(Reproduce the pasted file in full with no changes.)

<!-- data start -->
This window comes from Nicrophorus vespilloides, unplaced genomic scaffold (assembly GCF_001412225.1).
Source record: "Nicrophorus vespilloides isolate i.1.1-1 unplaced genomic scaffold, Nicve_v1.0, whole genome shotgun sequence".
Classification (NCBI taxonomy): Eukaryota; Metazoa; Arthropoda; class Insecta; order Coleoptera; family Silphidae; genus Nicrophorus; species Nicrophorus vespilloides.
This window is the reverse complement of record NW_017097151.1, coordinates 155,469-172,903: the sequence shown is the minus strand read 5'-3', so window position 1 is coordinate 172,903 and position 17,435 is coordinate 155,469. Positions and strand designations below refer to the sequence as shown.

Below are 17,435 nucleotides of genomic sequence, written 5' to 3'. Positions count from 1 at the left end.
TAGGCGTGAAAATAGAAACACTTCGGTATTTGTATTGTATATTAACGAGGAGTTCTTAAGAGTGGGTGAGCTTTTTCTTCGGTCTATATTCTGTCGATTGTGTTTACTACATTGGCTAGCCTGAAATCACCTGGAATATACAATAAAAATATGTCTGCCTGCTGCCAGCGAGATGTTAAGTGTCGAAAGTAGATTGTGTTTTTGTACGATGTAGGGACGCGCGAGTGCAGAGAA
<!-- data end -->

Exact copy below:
This window comes from Nicrophorus vespilloides, unplaced genomic scaffold (assembly GCF_001412225.1).
Source record: "Nicrophorus vespilloides isolate i.1.1-1 unplaced genomic scaffold, Nicve_v1.0, whole genome shotgun sequence".
Classification (NCBI taxonomy): Eukaryota; Metazoa; Arthropoda; class Insecta; order Coleoptera; family Silphidae; genus Nicrophorus; species Nicrophorus vespilloides.
This window is the reverse complement of record NW_017097151.1, coordinates 155,469-172,903: the sequence shown is the minus strand read 5'-3', so window position 1 is coordinate 172,903 and position 17,435 is coordinate 155,469. Positions and strand designations below refer to the sequence as shown.

Below are 17,435 nucleotides of genomic sequence, written 5' to 3'. Positions count from 1 at the left end.
TAGGCGTGAAAATAGAAACACTTCGGTATTTGTATTGTATATTAACGAGGAGTTCTTAAGAGTGGGTGAGCTTTTTCTTCGGTCTATATTCTGTCGATTGTGTTTACTACATTGGCTAGCCTGAAATCACCTGGAATATACAATAAAAATATGTCTGCCTGCTGCCAGCGAGATGTTAAGTGTCGAAAGTAGATTGTGTTTTTGTACGATGTAGGGACGCGCGAGTGCAGAGAA